OK, the title is a bit strong and potentially misleading. But it lets me use my 2nd favorite baby picture in the article.
The goal is prevent certain inheritable diseases - such as muscular dystrophy - by replacing bad genetic material from one parent with good material from a 3rd party.
The UK recent approved this technique, which technically isn't genetic engineering in that genes are not modified.
So is this the next step down the road towards designer babies? Some think so. Key quote on this from CNN's FDA considering 3 parent embryos:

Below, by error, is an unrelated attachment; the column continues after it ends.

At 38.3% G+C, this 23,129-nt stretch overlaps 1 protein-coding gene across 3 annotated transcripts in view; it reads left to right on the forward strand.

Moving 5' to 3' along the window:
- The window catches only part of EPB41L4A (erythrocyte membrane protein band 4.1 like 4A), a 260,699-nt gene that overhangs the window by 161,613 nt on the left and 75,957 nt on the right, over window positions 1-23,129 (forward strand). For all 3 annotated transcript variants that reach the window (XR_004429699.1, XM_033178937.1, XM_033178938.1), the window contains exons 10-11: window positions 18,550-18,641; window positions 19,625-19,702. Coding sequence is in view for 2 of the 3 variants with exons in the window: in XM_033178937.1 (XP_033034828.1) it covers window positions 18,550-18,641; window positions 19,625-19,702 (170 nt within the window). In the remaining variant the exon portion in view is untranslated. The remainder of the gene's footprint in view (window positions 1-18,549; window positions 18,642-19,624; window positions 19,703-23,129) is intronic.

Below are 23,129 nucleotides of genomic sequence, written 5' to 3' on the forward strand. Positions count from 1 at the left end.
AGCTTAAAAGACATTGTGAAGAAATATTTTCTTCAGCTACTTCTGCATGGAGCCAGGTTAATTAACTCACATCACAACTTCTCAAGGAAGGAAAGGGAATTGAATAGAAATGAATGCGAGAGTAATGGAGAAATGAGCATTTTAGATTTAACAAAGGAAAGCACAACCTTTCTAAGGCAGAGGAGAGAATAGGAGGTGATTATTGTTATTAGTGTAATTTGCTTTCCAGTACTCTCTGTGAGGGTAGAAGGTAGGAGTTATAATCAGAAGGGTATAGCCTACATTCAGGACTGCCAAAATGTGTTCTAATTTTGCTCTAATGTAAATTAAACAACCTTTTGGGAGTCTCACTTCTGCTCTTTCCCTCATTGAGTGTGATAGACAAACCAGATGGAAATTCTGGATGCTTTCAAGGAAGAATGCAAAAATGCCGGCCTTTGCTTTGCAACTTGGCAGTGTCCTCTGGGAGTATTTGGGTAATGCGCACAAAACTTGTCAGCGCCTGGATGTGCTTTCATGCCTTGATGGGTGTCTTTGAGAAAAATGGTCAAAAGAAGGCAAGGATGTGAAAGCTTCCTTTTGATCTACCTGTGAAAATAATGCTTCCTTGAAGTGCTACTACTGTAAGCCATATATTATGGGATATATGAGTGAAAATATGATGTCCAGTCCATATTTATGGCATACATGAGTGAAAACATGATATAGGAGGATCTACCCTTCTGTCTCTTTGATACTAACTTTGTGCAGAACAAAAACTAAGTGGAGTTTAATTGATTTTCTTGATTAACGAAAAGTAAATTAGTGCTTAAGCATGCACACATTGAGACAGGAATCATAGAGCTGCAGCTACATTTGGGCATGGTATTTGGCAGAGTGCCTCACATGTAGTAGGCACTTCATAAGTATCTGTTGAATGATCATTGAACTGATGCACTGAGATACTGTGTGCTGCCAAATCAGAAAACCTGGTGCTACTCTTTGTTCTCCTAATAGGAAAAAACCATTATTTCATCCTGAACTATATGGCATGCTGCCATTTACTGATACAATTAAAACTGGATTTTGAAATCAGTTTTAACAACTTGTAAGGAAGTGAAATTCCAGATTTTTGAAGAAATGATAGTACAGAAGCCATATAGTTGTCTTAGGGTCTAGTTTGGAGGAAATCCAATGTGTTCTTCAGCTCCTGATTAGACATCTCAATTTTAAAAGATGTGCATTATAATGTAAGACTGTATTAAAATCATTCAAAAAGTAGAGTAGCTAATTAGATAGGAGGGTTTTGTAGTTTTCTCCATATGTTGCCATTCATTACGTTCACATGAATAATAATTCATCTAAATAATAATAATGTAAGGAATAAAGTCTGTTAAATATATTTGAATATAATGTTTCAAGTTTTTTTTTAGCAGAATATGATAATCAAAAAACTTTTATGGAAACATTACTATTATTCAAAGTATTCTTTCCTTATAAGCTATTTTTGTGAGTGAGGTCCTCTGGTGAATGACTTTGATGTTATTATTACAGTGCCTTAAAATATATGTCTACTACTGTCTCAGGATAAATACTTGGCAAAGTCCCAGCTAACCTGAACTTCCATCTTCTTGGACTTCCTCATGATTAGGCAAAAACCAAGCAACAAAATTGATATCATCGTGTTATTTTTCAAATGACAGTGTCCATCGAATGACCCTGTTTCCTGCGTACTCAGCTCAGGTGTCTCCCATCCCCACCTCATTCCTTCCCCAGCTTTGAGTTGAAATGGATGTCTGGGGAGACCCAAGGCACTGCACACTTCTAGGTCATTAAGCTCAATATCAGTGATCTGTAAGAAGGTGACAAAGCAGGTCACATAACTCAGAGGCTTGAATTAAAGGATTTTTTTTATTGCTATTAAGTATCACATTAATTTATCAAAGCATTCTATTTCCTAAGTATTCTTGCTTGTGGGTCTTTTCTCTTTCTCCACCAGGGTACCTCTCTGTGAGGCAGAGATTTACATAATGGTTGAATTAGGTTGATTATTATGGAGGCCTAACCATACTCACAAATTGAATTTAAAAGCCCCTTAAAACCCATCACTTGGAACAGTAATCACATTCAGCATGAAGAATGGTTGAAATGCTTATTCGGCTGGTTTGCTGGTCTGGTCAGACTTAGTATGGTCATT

"The big issue over the next 5 to 10 years is going to become how far do we go in pursuit of the perfect baby," said Caplan. "Do I think we're going down that road? Yes. Does it creep me out? Yes. Are you going to be able to draw a clear line? I don't think so."
It's hard to argue against a technique that doesn't modify DNA and eliminates the risk that a child will get a disease like muscular dystrophy. So I think the FDA should approve the procedure.
But this raises a lot of ethical issues. For example, a similar technique could potentially be used to make a child taller, or stronger or even smarter. Should this be allowed?
At what point do we stop going down this road?